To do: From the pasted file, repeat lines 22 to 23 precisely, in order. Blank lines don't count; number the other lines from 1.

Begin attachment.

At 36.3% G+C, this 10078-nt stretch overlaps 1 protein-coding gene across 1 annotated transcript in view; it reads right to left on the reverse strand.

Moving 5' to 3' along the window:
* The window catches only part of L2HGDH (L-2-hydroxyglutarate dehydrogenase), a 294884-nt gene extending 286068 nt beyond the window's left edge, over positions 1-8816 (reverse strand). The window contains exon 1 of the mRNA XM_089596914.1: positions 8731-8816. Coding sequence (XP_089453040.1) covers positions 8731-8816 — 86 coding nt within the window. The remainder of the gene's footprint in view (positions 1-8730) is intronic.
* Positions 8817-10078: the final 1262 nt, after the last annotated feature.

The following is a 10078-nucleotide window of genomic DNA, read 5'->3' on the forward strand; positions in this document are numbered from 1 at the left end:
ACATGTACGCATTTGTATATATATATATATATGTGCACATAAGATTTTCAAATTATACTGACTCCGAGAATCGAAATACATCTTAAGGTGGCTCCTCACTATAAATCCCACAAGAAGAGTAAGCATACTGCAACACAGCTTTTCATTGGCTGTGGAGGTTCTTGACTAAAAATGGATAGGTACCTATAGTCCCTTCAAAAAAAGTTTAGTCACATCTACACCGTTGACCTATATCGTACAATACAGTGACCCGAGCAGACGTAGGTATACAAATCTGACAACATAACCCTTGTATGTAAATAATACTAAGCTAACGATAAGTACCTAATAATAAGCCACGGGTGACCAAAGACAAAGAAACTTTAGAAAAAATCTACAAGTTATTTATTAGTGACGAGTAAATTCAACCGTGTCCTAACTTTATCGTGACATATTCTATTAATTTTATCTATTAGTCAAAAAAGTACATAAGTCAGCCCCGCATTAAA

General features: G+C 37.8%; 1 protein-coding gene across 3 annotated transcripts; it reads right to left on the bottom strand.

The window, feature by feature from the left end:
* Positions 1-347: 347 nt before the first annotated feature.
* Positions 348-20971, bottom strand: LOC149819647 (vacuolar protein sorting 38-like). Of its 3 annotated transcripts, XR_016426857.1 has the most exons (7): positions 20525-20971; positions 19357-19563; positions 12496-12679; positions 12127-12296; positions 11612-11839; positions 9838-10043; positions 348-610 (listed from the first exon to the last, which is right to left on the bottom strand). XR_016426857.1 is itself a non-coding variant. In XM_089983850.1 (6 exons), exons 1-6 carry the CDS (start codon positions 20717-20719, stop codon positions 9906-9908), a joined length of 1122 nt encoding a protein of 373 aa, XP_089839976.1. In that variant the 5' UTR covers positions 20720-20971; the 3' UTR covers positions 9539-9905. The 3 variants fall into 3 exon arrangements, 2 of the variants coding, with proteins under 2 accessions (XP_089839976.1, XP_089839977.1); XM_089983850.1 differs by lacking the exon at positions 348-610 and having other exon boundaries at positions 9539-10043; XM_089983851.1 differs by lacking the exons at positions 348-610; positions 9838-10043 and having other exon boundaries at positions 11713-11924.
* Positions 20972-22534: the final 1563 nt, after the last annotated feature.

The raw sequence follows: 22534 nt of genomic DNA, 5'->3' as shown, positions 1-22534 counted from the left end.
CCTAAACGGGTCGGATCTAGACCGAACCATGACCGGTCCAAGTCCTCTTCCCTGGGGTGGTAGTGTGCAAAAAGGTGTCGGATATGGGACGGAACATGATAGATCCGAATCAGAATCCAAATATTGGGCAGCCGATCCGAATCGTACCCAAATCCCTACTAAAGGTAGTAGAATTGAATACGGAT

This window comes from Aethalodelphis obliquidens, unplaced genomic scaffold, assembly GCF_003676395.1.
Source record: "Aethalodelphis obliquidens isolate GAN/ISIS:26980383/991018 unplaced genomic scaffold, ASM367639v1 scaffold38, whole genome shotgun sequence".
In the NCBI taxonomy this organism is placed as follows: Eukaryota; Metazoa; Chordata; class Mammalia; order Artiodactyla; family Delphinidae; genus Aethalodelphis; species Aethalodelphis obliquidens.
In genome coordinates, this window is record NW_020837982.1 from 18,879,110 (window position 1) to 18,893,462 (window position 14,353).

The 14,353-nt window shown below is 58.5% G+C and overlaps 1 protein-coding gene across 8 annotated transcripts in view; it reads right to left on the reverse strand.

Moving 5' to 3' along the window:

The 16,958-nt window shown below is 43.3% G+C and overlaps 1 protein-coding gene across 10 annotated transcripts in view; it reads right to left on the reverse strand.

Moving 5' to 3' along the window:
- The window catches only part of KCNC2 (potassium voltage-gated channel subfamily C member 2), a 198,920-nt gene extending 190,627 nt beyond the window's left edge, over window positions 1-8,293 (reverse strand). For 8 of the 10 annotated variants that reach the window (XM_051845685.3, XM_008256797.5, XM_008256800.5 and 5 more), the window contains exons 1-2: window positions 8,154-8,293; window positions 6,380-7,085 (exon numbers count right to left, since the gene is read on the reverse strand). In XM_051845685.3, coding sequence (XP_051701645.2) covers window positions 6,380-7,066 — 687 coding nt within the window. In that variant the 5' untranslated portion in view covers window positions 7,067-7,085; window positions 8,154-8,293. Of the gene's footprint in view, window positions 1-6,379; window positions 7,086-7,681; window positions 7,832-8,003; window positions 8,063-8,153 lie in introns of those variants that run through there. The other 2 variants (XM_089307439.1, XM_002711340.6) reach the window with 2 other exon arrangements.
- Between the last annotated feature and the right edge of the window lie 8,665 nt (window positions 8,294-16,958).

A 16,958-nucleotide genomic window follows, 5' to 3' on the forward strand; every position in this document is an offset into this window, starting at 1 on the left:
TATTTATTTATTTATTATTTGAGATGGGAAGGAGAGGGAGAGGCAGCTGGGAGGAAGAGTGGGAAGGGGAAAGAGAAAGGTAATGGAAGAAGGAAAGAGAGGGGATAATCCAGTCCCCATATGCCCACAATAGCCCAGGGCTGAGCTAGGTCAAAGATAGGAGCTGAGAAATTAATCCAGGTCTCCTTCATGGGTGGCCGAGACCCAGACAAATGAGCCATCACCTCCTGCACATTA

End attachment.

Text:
- The window catches only part of KCNC2 (potassium voltage-gated channel subfamily C member 2), a 198,920-nt gene extending 190,627 nt beyond the window's left edge, over window positions 1-8,293 (reverse strand). For 8 of the 10 annotated variants that reach the window (XM_051845685.3, XM_008256797.5, XM_008256800.5 and 5 more), the window contains exons 1-2: window positions 8,154-8,293; window positions 6,380-7,085 (exon numbers count right to left, since the gene is read on the reverse strand). In XM_051845685.3, coding sequence (XP_051701645.2) covers window positions 6,380-7,066 — 687 coding nt within the window. In that variant the 5' untranslated portion in view covers window positions 7,067-7,085; window positions 8,154-8,293. Of the gene's footprint in view, window positions 1-6,379; window positions 7,086-7,681; window positions 7,832-8,003; window positions 8,063-8,153 lie in introns of those variants that run through there. The other 2 variants (XM_089307439.1, XM_002711340.6) reach the window with 2 other exon arrangements.
- Between the last annotated feature and the right edge of the window lie 8,665 nt (window positions 8,294-16,958).